In a traditional C corporation, the corporation pays its own taxes, and then income that is passed on it its owners in the form of dividends is taxed again as personal income on an individual's 1040. The S-corporation was an positive innovation that has corporate income passing through to the tax return of the owners, and getting taxed only once on these individual returns. Over the last 50 years, there has been a steady shift of small businesses from C corps to S corps.
Over a decade ago, I suggested that this shift may be in part to blame for the rise in income inequality. Entrepreneurial profits that would have stayed before in a C-corp are now showing up immediately on individual tax returns. In January, 2007 I wrote
The introduction of the "S-corporation" means that an increasing amount of entrepeneurial income is showing up on 1040's. With C corporations, the incentive was to delay taking any income from the company for as long as possible to avoid double taxation, preferably taking it at time of the company's sale. With S-Corporations, there is no double taxation problem so corporate income flows through to the individual 1040. Business owners are suddenly reporting more income not because they are making more, but because they are recognizing it in a different way in a different tax form. Much of the rich getting richer is actually just the rich recognizing their corporate income in small businesses in a different way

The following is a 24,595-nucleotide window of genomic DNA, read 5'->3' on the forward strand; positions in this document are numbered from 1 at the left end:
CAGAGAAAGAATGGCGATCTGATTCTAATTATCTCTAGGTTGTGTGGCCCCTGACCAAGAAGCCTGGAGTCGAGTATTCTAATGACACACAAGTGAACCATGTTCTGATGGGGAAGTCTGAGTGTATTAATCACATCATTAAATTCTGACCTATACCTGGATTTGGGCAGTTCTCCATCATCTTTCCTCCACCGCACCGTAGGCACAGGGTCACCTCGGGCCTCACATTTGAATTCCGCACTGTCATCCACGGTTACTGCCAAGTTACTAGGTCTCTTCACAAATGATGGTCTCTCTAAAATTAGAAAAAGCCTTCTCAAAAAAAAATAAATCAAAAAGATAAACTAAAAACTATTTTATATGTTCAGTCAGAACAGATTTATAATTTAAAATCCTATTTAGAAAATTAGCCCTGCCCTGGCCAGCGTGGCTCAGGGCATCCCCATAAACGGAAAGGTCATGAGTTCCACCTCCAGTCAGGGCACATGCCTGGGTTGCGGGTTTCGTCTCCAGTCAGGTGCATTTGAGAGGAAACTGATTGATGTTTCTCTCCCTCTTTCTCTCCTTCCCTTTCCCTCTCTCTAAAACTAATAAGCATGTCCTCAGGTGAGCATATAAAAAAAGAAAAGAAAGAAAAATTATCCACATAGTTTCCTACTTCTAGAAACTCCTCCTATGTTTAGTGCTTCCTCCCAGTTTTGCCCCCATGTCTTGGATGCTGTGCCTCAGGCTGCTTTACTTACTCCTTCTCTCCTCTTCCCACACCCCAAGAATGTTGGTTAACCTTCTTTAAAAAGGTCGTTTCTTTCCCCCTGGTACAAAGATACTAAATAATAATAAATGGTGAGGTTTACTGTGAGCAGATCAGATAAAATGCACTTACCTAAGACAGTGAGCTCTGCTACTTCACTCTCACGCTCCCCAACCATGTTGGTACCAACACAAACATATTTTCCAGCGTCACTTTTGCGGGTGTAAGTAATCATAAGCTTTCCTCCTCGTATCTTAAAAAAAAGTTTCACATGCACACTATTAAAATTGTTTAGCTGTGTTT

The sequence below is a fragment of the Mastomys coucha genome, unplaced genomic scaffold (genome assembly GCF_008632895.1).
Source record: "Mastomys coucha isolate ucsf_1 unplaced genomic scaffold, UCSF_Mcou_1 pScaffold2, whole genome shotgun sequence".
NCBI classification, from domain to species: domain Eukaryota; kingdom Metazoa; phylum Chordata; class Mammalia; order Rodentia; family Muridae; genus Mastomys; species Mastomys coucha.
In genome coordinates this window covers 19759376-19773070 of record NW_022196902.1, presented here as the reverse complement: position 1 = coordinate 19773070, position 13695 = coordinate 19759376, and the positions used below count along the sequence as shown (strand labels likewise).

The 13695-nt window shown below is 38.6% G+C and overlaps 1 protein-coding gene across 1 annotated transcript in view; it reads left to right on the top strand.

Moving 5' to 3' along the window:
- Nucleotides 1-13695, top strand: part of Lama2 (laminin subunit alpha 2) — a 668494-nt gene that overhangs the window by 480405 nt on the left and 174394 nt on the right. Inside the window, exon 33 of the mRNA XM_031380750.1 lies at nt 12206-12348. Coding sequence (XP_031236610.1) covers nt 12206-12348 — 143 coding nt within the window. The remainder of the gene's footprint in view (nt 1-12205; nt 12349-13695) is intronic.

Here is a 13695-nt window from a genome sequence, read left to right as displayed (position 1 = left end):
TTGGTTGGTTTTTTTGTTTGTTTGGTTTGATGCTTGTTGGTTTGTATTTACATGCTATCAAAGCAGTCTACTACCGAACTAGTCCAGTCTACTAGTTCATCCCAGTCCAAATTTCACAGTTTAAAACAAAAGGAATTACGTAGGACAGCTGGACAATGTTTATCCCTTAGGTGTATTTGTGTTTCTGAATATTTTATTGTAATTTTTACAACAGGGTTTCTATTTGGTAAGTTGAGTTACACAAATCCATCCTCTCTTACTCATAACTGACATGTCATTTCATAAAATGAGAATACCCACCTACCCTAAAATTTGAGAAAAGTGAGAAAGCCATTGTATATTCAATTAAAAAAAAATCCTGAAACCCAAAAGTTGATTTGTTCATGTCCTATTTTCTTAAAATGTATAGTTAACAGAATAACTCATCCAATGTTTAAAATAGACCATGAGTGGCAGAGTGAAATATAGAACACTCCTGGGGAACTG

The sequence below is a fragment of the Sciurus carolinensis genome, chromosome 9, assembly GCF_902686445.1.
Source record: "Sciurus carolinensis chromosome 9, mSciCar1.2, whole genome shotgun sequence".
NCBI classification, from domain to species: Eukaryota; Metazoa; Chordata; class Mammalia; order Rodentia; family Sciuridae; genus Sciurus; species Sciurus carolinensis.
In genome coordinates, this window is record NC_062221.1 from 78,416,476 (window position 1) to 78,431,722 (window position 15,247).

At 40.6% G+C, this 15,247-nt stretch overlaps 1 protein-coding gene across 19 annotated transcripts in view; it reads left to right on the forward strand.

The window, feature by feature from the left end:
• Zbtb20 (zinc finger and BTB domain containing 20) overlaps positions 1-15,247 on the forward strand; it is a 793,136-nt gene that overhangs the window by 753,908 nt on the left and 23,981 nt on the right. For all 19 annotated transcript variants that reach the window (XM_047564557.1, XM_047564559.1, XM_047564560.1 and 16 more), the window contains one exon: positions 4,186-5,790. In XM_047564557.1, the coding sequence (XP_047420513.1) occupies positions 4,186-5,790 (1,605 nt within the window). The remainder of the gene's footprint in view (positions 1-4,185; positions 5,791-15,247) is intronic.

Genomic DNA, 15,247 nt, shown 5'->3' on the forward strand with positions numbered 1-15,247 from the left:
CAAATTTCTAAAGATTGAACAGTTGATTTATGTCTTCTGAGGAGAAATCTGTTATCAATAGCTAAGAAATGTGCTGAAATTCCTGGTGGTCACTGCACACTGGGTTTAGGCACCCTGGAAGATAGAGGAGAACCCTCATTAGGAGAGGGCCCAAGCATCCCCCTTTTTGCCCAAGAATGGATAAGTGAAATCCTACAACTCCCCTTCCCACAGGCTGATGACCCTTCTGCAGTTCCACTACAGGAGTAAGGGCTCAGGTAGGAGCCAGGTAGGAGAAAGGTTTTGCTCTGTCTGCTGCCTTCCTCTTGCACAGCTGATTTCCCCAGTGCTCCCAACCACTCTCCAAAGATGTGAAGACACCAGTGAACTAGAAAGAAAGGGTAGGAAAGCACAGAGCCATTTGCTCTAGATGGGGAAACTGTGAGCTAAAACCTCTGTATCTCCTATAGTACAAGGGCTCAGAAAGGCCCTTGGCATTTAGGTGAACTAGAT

Since 2000, different measures of top income inequality have exhibited very different trends. Top income shares based on measures of total income show a continued rise, whereas top income shares based on wage and salary income show no increase in inequality post-2000. The most important difference between these two measures of income is the income that accrues to S-corporations....
But interpreting trends in the S-corporation component is extremely difficult. Feenberg and Poterba (1993), Gordon and Slemrod (2002), and Cooper et al. (2016) warn that much of the recent increase in S-corporation income is income that previously accrued to C-corporations. Such income is not “new” income earned by top earners but is simply income that was previously labeled as corporate income rather than household income.